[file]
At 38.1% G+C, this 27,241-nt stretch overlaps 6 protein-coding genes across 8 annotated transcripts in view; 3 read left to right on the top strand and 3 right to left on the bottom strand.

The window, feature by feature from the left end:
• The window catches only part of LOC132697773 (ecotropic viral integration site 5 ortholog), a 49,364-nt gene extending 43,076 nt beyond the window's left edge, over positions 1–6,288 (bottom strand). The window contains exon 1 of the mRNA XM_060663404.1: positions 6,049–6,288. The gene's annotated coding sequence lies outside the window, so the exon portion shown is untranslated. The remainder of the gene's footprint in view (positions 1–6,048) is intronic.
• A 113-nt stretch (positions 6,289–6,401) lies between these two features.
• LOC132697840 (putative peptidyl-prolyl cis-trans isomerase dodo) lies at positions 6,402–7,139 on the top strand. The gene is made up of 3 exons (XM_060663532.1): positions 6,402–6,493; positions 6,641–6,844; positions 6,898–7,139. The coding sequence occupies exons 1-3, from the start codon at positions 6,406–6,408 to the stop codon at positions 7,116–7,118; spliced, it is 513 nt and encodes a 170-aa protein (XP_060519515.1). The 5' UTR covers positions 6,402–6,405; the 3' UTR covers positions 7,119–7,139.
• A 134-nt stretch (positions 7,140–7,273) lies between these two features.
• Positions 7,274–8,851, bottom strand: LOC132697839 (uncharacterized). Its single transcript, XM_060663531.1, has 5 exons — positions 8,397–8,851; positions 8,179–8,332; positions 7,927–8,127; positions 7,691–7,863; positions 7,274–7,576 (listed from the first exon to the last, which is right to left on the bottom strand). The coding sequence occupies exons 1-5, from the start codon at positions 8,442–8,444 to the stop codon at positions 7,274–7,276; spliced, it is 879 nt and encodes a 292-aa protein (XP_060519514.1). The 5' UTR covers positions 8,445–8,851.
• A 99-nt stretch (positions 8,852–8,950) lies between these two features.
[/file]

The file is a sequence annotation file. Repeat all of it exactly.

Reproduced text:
At 38.1% G+C, this 27,241-nt stretch overlaps 6 protein-coding genes across 8 annotated transcripts in view; 3 read left to right on the top strand and 3 right to left on the bottom strand.

The window, feature by feature from the left end:
• The window catches only part of LOC132697773 (ecotropic viral integration site 5 ortholog), a 49,364-nt gene extending 43,076 nt beyond the window's left edge, over positions 1–6,288 (bottom strand). The window contains exon 1 of the mRNA XM_060663404.1: positions 6,049–6,288. The gene's annotated coding sequence lies outside the window, so the exon portion shown is untranslated. The remainder of the gene's footprint in view (positions 1–6,048) is intronic.
• A 113-nt stretch (positions 6,289–6,401) lies between these two features.
• LOC132697840 (putative peptidyl-prolyl cis-trans isomerase dodo) lies at positions 6,402–7,139 on the top strand. The gene is made up of 3 exons (XM_060663532.1): positions 6,402–6,493; positions 6,641–6,844; positions 6,898–7,139. The coding sequence occupies exons 1-3, from the start codon at positions 6,406–6,408 to the stop codon at positions 7,116–7,118; spliced, it is 513 nt and encodes a 170-aa protein (XP_060519515.1). The 5' UTR covers positions 6,402–6,405; the 3' UTR covers positions 7,119–7,139.
• A 134-nt stretch (positions 7,140–7,273) lies between these two features.
• Positions 7,274–8,851, bottom strand: LOC132697839 (uncharacterized). Its single transcript, XM_060663531.1, has 5 exons — positions 8,397–8,851; positions 8,179–8,332; positions 7,927–8,127; positions 7,691–7,863; positions 7,274–7,576 (listed from the first exon to the last, which is right to left on the bottom strand). The coding sequence occupies exons 1-5, from the start codon at positions 8,442–8,444 to the stop codon at positions 7,274–7,276; spliced, it is 879 nt and encodes a 292-aa protein (XP_060519514.1). The 5' UTR covers positions 8,445–8,851.
• A 99-nt stretch (positions 8,852–8,950) lies between these two features.